Data reveals an industry slow to react to the threat of disruption by new players and embrace new manufacturing paradigms, warns Ignazio Dentici
Electric, connected and autonomous vehicles are driving a seismic shift in the automotive industry. We are witnessing major market disruption with new players entering the space, and an overhaul of manufacturing models on a scale akin to the transition to ‘just-in-time’ manufacturing 60 years ago. Companies including Apple, Sony and Foxconn have already entered the electric vehicle (EV) market and Tesla has established itself as a digital-native global manufacturer, while EV start-ups such as Arrival are pioneering new manufacturing models involving the end-to-end digitalisation and automation of production in a single micro factory.
The market is facing radical disruption because the rapid pace of EV development requires new smart manufacturing approaches and components outside the traditional automotive supply chain. Consumer technology giants already provide many of the electronic and software components needed for EVs and these digital natives are also far ahead of conventional carmakers in the Industry 4.0 technologies that are increasingly essential to EV manufacturing. At the same time, barriers to market entry are now lower because EVs have fewer mechanical parts than internal combustion engines (ICEs) and have made many automotive parts, processes, patents and elements of the supply chain redundant.
For example, the need to deliver an energy efficient and cost-effective product quickly requires digital consolidation of design, engineering and manufacturing and closer supply chain collaboration with a growing imperative to vertically integrate key system production in-house. EVs also require digitally integrated manufacturing approaches to design complex software, electronics and automotive parts as a cohesive ‘system of systems.’
The need to achieve parity of price and performance with ICEs while remaining profitable and sustainable also requires that new product introduction processes are supported in shop floor transformations that can help achieve the required efficiencies across every part of the car and the production process. It is only when development and manufacturing work hand-in-hand that the flexibility and productivity of smart manufacturing can be truly realised. But that’s not to say anyone—start-up or established automaker—is ready today, and the race to realise this is inextricable from the race to bring winning EV models to market.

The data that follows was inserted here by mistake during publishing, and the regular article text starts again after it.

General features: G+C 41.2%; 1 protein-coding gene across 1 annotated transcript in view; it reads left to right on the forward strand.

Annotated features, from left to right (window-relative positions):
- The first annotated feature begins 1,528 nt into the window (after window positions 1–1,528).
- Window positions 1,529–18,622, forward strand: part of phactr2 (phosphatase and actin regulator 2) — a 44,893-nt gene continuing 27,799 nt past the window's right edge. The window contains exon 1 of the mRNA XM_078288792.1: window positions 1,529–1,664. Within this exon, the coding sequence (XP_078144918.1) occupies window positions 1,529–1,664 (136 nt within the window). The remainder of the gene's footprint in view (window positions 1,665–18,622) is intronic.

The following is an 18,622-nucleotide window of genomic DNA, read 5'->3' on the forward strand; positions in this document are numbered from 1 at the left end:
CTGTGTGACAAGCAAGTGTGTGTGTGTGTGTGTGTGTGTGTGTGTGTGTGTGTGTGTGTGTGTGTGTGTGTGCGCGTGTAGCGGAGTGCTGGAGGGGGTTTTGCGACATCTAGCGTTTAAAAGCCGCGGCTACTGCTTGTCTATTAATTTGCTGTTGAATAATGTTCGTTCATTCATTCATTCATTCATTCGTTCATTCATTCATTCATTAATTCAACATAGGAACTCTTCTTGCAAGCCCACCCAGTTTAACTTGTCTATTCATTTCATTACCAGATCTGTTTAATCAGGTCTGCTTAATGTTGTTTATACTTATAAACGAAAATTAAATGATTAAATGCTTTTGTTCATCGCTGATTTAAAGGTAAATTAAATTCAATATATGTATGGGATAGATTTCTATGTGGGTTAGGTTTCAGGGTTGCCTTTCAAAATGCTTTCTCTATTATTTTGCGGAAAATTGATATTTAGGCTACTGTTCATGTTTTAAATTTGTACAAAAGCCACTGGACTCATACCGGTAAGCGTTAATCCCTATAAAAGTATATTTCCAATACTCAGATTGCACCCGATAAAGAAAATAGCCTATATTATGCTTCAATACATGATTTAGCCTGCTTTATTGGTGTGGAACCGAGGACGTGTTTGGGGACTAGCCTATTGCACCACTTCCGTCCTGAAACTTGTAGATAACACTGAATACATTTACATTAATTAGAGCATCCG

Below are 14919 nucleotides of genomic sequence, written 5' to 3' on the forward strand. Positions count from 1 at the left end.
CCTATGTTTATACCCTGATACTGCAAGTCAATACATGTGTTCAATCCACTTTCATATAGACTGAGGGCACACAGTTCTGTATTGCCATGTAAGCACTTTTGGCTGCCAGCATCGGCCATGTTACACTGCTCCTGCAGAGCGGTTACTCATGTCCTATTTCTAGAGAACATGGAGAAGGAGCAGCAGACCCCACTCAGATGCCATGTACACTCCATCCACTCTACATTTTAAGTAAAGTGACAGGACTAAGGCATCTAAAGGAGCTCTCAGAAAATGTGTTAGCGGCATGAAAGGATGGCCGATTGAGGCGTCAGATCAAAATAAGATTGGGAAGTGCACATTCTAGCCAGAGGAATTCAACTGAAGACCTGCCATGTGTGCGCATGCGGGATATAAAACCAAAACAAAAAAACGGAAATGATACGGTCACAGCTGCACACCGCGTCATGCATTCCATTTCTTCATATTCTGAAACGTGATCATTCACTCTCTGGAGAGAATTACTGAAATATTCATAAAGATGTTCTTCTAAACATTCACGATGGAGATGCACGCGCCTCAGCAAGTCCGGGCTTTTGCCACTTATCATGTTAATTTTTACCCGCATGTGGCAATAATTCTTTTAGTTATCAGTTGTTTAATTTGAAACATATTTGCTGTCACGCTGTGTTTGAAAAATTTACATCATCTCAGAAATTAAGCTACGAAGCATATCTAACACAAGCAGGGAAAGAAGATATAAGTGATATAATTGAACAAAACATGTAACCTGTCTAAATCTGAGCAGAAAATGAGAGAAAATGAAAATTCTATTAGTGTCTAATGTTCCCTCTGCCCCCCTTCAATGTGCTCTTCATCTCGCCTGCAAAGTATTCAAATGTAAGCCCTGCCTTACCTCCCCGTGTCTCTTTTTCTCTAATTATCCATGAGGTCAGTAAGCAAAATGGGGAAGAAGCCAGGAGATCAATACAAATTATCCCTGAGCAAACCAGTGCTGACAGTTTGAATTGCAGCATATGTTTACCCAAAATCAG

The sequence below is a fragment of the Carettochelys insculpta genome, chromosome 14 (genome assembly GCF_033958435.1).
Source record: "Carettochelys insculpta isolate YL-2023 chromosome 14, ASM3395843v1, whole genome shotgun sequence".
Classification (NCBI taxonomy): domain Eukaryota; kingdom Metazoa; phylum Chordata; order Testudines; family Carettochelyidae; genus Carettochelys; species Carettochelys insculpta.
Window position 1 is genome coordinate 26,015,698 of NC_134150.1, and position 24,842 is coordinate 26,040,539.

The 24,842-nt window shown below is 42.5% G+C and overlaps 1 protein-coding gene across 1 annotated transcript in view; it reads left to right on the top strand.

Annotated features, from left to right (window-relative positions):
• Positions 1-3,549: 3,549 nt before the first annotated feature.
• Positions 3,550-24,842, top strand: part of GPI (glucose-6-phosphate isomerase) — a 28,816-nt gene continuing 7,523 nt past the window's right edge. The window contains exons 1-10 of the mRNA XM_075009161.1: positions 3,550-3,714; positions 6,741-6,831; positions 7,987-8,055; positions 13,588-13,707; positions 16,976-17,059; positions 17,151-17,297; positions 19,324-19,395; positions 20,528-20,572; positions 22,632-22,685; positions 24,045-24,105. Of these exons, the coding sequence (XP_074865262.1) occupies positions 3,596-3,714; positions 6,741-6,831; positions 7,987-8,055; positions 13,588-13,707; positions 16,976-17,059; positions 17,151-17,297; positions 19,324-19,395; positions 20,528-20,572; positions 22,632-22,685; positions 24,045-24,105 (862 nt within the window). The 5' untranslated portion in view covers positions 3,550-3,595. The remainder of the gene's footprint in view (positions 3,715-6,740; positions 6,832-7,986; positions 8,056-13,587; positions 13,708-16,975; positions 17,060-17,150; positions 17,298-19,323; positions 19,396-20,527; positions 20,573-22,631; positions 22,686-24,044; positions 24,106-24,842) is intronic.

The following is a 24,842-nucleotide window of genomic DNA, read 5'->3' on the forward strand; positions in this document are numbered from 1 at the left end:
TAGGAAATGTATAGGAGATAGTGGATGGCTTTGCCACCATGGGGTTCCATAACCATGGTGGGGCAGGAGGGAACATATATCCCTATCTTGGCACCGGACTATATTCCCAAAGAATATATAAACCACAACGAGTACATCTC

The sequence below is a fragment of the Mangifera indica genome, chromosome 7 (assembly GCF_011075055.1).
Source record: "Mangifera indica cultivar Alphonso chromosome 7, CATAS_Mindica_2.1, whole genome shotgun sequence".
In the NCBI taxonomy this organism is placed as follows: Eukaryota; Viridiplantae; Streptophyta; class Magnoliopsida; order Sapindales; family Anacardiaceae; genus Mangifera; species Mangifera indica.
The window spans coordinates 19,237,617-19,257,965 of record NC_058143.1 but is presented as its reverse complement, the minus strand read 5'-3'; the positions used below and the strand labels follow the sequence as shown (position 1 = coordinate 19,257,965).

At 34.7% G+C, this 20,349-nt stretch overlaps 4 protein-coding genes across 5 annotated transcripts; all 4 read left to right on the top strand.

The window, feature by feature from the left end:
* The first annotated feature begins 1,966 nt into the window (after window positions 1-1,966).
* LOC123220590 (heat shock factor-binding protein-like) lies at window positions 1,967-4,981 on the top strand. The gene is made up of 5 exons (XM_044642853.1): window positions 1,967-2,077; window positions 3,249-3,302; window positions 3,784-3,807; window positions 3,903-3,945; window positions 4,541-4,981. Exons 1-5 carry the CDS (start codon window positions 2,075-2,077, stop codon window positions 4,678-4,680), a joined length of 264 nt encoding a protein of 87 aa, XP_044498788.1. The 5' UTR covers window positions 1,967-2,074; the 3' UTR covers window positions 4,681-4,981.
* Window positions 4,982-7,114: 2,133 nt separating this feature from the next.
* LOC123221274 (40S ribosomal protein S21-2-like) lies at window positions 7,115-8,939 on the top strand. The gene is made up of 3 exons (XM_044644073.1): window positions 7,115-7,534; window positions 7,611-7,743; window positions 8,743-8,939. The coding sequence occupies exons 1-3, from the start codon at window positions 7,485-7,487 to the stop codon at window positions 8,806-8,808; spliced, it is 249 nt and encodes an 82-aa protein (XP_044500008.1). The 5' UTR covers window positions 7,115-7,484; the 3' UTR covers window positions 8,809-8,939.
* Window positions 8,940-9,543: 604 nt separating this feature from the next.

Findings from Hexagon’s recent survey reveal concerns over low order volumes and inability to reach economies of scale. This, combined with the pace of EV innovation required to avoid being late to market, means that speed is increasingly replacing scale as the success factor in automotive manufacturing.
Surprisingly, the survey reveals that automakers are failing to make the necessary transition to smart manufacturing approaches and are unconcerned by disruption from new market entrants that favour agile, adaptable manufacturing processes more akin to DevOps practices in cloud software than to more traditional linear development and assembly lines. Over half the automotive industry states that they are not increasing investment in smart manufacturing technologies, with 25% sticking to current spending levels and 25% planning no investment, yet the data also reveals the same panel do not see pure EV players as a threat. Complacency and sluggish adoption of smart manufacturing could leave traditional OEMs blindsided by new market entrants from the consumer tech industries that specialise in speed to market that is enabled by a smart manufacturing strategy and technology stack.
If market incumbents are to avoid the risk of being eclipsed by new EV manufacturers, they need to actively embrace the current disruption of automotive manufacturing models. This necessitates the breaking of traditional silos between disciplines and greater digital integration and automation of manufacturing workflows from concept to customer. Some OEMs are too big to fail and many start-ups won’t last five years, but we are at a time of real change and the smart manufacturing innovators are successfully leading this transition by connecting end-to-end automotive manufacturing design to engineering and manufacturing to make better decisions using virtual and real data to maximum effect.
The opinions expressed here are those of the author and do not necessarily reflect the positions of Automotive World Ltd.
Ignazio Dentici is Vice President, Global eMobility at Hexagon’s Manufacturing Intelligence division
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